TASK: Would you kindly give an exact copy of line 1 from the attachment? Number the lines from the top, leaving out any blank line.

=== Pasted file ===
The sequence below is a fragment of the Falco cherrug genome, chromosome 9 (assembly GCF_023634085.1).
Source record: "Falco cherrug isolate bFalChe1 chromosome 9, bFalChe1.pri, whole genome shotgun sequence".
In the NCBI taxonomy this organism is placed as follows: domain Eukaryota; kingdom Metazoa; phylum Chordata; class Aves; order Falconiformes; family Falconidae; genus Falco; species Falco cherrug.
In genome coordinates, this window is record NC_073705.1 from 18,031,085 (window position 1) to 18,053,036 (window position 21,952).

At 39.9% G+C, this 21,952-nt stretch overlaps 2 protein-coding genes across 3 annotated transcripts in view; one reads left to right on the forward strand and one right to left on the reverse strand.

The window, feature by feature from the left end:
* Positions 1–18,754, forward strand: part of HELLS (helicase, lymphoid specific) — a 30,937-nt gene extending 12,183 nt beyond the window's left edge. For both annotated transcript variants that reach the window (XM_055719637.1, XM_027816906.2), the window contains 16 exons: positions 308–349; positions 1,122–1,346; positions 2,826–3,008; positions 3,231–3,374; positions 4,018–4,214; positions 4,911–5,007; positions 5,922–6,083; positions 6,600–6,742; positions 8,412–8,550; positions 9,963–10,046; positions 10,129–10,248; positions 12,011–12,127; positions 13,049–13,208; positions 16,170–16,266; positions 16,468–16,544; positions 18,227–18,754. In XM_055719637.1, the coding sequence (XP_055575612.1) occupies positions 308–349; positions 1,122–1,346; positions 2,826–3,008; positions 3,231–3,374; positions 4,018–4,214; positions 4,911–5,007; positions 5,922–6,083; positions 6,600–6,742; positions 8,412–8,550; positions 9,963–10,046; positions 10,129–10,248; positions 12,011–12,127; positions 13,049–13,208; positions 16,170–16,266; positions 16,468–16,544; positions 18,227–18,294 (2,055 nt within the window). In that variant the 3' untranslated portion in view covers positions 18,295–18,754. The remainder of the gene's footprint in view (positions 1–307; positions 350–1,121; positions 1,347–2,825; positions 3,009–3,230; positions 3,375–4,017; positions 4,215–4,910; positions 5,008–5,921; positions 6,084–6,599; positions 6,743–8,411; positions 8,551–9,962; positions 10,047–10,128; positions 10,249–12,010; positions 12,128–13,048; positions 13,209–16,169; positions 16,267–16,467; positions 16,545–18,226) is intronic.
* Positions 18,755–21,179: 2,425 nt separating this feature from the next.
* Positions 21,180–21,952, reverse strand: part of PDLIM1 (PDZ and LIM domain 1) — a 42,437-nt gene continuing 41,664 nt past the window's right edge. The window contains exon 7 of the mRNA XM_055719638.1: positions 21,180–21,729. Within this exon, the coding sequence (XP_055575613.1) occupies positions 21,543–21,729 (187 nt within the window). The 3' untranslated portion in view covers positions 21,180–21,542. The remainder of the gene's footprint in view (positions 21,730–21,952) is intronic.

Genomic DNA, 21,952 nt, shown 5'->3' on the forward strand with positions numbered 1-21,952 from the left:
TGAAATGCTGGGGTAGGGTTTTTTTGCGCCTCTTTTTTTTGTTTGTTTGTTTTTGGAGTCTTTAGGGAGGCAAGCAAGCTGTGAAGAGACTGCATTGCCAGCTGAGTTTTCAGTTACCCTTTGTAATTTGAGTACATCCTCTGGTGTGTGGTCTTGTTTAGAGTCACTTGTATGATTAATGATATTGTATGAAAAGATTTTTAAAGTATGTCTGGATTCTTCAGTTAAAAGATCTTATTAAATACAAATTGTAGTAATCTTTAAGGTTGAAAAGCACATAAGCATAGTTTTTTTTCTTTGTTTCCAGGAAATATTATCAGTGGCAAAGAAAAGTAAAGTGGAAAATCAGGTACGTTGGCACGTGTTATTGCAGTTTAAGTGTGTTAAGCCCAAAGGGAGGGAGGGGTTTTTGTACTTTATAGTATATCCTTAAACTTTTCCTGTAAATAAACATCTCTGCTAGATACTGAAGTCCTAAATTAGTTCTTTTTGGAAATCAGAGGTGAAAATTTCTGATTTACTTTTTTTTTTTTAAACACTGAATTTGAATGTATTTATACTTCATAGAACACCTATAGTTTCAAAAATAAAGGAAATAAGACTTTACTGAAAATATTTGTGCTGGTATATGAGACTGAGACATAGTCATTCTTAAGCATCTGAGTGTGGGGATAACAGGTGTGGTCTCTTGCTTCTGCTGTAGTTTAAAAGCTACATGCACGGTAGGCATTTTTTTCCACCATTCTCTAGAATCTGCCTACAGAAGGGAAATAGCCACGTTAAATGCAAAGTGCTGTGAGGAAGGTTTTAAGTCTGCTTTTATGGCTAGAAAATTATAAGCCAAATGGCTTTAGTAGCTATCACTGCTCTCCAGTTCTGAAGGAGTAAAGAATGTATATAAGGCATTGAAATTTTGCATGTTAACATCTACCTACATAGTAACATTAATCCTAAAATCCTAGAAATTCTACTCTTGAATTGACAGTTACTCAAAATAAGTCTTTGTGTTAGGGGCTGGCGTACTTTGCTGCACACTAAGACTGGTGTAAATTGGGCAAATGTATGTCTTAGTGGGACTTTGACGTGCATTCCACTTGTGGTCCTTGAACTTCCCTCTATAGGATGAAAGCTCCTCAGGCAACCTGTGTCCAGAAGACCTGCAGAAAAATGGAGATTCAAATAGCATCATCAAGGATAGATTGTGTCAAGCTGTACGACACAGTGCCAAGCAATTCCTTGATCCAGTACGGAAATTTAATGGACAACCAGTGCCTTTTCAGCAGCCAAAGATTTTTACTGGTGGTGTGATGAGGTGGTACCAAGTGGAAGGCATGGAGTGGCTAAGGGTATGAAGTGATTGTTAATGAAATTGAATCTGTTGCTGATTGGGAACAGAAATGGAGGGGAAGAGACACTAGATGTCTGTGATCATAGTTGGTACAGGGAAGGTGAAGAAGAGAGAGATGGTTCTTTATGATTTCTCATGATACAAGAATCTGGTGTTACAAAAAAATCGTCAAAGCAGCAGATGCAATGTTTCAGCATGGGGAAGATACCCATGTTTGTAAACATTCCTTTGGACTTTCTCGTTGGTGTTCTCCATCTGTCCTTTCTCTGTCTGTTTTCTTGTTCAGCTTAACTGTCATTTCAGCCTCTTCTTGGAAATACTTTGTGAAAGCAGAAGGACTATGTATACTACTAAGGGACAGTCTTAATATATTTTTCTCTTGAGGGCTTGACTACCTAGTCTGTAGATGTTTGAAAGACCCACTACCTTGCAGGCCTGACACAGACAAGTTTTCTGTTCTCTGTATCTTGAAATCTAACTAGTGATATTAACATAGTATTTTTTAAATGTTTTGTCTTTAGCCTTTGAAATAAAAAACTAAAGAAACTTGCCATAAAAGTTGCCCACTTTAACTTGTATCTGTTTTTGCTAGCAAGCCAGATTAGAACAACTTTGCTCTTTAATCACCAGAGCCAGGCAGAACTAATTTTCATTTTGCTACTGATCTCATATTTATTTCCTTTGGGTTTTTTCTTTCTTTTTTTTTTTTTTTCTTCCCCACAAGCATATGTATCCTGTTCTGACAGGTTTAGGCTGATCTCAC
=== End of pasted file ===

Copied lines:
The sequence below is a fragment of the Falco cherrug genome, chromosome 9 (assembly GCF_023634085.1).